Northland Kindergarten - 19/06/2015

1.Evaluation of Northland Kindergarten

How well placed is Northland Kindergarten to promote positive learning outcomes for children?

Not well placed

Requires further development

Well placed

Very well placed

ERO's findings that support this overall judgement are summarised below.

Background

Northland Kindergarten is situated in a western suburb close to Wellington city. The service offers flexible, daily education and care for children aged over two years. Most children attending are three to five years old.

Northland Kindergarten is one of 85 kindergartens and three home-based education and care networks governed and managed by He Whānau Manaaki o Tararua Free Kindergarten Association Incorporated (the association). This is a new kindergarten association created from joining the Rimutaka and Wellington Kindergarten Associations in 2014. The transition to the new association is expected to be a three-year process.

The board and managers provide governance for the organisation. Senior teachers have delegated kindergartens. Their role is to provide regular support and a range of professional learning and development opportunities for teachers.

In 2012, the association developed a framework to guide the implementation of its curriculum, Te Manawa. This document outlines criteria for curriculum delivery including expectations for assessment and planning for children’s learning.

The October 2012 ERO report for Northland Kindergarten identified that components of self review, assessment and te ao Māori needed further development. Many aspects of good performance continue to be strengths of the service. Areas where the association needed to strengthen its support for teachers were also identified. Improvement continues to be needed in these areas and feature as key next steps in this report. The alignment of individual kindergartens' annual plans with the association’s strategic priorities has now been addressed.

All teachers at Northland Kindergarten are qualified and registered. The head teacher has been at the kindergarten for several years. Significant staffing changes have occurred since the previous ERO report. The kindergarten currently has five permanent fulltime teachers.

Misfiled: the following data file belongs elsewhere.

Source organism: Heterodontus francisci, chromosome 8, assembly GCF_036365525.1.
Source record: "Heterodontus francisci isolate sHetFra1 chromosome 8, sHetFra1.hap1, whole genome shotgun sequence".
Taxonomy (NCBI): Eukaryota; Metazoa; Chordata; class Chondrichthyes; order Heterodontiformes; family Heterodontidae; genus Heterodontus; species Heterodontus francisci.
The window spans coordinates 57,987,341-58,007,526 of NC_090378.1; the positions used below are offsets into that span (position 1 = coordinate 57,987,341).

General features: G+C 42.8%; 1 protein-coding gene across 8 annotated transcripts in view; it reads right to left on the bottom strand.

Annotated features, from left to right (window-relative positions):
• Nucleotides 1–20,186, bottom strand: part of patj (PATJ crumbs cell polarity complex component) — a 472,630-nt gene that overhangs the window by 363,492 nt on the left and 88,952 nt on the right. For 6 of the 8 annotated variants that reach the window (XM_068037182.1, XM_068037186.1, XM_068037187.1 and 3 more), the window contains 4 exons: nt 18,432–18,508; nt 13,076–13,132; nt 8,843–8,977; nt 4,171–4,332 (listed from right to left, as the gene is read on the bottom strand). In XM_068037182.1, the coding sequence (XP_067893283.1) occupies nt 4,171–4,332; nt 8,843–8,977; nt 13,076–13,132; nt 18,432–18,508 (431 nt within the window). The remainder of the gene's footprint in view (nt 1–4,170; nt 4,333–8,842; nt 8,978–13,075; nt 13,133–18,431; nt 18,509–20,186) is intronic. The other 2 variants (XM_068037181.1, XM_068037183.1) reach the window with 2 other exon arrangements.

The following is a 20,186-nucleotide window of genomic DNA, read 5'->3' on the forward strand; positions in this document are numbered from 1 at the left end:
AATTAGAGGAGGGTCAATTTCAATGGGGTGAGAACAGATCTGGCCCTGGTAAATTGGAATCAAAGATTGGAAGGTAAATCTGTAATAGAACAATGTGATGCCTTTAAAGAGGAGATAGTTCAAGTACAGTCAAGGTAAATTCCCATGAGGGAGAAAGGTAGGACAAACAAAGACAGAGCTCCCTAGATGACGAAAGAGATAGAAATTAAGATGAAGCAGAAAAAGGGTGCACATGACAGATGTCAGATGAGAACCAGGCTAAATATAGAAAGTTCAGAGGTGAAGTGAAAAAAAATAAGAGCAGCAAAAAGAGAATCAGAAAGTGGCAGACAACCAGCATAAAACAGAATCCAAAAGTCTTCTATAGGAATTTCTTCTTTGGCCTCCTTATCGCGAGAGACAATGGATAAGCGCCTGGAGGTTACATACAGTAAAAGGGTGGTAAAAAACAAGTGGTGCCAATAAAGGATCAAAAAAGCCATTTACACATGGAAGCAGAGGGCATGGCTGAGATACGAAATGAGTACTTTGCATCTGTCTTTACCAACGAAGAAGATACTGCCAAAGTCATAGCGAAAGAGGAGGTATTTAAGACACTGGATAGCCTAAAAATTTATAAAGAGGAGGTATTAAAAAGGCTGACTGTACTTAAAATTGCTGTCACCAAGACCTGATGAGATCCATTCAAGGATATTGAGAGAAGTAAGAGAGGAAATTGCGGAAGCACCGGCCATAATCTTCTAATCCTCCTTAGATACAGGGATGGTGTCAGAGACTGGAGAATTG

This review was part of a cluster of 16 reviews in the He Whānau Manaaki o Tararua kindergartens.

The Review Findings

The kindergarten philosophy is strongly evident in teaching and learning. Teachers have clearly identified the attributes of a Northland Kindergarten learner, where the programme, based on the notion of whakamana (facilitating empowerment) supports children to develop as confident, coindependent, lifelong learners. ERO observed these aspects of the philosophy being enacted in practice and through centre documentation.

Secure, child-teacher-family relationships encourage the development of children's identity. Assessment is highly responsive to their immediate and emerging strengths, interests and skills. Learning stories show children's engagement and progress. Observations of learning are well reflected in profile books, on DVDs and in visual displays within the kindergarten. Documentation shows evidence of teachers’ analysis of observations and their increased understanding of a range of learning styles.

Children are provided with a wide range of opportunities to meaningfully use information and communication technologies (ICT) as an integral part of teaching and learning. Literacy and mathematical learning features significantly within a variety of experiences throughout the curriculum.

Children have fun as part of the learning process, supported by warm, nurturing adults. Teachers mostly use an effective range of strategies to encourage the development of children's ideas about how the world works. Teachers frequently engage with children in one-to-one, sustained interaction. Adults work sensitively and effectively in partnership with parents of children with special needs. Teachers recognise and respond to individual learning.

Recent review guides effective transition-to-school processes. Teachers share children’s learning through the preparation of a “pūrongoronga boundary object” that is passed on to the new entrant teacher. Teachers work collaboratively with parents to support children’s seamless transition to school.

The head teacher confidently leads teachers. Staff use self review to strengthen teaching and learning and to meet the strategic objectives that support building capacity and sustainability. Regular consultation with parents encourages their contribution to decision-making processes and enhances outcomes for children.

The senior teacher provides termly written reports that outline agreed development priorities and progress in relation to the quality of teaching and learning. The association has recently implemented new reports that should more deliberately focus on outcomes for children, teacher and leader performance. ERO's evaluation affirms this development.

The 2012 ERO report identified that the association needed to improve the appraisal processes. These continue to require development. A recently revised appraisal model, yet to be implemented, includes: more focused goals that build teacher and leader capability; more regular and targeted feedback and feed forward about teaching practice; and clearer links with the Registered Teacher Criteria.

Kaupapa Māori concepts of manaakitanga and kotahitanga are evident in centre practice. Children have frequent opportunities to learn about Aotearoa New Zealand’s dual cultural heritage. Association leaders acknowledge that they need to build teachers’ capability to be responsive to Māori children’s culture, language and identity. This development should include establishing relationships with mana whenua and making use of Ministry of Education resources such as, Ka Hikitia - Accelerating Success 2013 - 2017 and Tātaiako: Cultural Competencies for Teachers of Māori Learners.